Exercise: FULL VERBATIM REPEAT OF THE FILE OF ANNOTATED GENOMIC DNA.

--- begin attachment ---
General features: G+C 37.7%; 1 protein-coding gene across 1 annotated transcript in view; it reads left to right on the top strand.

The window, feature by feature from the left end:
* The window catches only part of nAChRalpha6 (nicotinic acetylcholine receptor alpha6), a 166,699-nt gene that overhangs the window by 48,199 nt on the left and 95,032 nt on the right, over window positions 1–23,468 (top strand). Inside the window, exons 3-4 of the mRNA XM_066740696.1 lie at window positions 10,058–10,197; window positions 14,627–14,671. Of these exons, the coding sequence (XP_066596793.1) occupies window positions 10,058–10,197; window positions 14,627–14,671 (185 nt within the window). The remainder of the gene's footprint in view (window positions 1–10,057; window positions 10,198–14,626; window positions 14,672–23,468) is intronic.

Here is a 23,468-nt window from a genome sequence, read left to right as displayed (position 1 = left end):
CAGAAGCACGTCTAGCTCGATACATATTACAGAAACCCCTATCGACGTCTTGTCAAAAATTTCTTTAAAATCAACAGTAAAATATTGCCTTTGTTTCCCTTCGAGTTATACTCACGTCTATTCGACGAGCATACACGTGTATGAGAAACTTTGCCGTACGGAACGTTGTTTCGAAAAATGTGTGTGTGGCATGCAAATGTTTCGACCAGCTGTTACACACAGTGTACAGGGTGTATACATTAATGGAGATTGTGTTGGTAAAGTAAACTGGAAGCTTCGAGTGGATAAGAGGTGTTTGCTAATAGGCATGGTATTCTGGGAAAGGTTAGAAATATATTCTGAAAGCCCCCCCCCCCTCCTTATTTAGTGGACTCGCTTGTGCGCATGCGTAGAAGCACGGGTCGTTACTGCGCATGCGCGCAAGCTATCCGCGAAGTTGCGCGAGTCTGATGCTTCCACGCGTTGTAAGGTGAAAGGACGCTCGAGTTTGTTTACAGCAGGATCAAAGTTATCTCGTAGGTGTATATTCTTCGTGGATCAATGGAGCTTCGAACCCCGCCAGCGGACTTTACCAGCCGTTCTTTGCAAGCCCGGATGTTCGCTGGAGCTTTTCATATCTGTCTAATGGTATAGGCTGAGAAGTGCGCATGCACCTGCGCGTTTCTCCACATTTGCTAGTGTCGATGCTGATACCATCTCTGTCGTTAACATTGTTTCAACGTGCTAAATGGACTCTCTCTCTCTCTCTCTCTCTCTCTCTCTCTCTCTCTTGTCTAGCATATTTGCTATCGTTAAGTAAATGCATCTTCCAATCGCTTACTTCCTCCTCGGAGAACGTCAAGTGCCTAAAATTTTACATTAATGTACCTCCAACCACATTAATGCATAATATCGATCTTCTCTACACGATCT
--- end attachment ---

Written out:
General features: G+C 37.7%; 1 protein-coding gene across 1 annotated transcript in view; it reads left to right on the top strand.

The window, feature by feature from the left end:
* The window catches only part of nAChRalpha6 (nicotinic acetylcholine receptor alpha6), a 166,699-nt gene that overhangs the window by 48,199 nt on the left and 95,032 nt on the right, over window positions 1–23,468 (top strand). Inside the window, exons 3-4 of the mRNA XM_066740696.1 lie at window positions 10,058–10,197; window positions 14,627–14,671. Of these exons, the coding sequence (XP_066596793.1) occupies window positions 10,058–10,197; window positions 14,627–14,671 (185 nt within the window). The remainder of the gene's footprint in view (window positions 1–10,057; window positions 10,198–14,626; window positions 14,672–23,468) is intronic.

Here is a 23,468-nt window from a genome sequence, read left to right as displayed (position 1 = left end):
CAGAAGCACGTCTAGCTCGATACATATTACAGAAACCCCTATCGACGTCTTGTCAAAAATTTCTTTAAAATCAACAGTAAAATATTGCCTTTGTTTCCCTTCGAGTTATACTCACGTCTATTCGACGAGCATACACGTGTATGAGAAACTTTGCCGTACGGAACGTTGTTTCGAAAAATGTGTGTGTGGCATGCAAATGTTTCGACCAGCTGTTACACACAGTGTACAGGGTGTATACATTAATGGAGATTGTGTTGGTAAAGTAAACTGGAAGCTTCGAGTGGATAAGAGGTGTTTGCTAATAGGCATGGTATTCTGGGAAAGGTTAGAAATATATTCTGAAAGCCCCCCCCCCCTCCTTATTTAGTGGACTCGCTTGTGCGCATGCGTAGAAGCACGGGTCGTTACTGCGCATGCGCGCAAGCTATCCGCGAAGTTGCGCGAGTCTGATGCTTCCACGCGTTGTAAGGTGAAAGGACGCTCGAGTTTGTTTACAGCAGGATCAAAGTTATCTCGTAGGTGTATATTCTTCGTGGATCAATGGAGCTTCGAACCCCGCCAGCGGACTTTACCAGCCGTTCTTTGCAAGCCCGGATGTTCGCTGGAGCTTTTCATATCTGTCTAATGGTATAGGCTGAGAAGTGCGCATGCACCTGCGCGTTTCTCCACATTTGCTAGTGTCGATGCTGATACCATCTCTGTCGTTAACATTGTTTCAACGTGCTAAATGGACTCTCTCTCTCTCTCTCTCTCTCTCTCTCTCTCTCTCTTGTCTAGCATATTTGCTATCGTTAAGTAAATGCATCTTCCAATCGCTTACTTCCTCCTCGGAGAACGTCAAGTGCCTAAAATTTTACATTAATGTACCTCCAACCACATTAATGCATAATATCGATCTTCTCTACACGATCT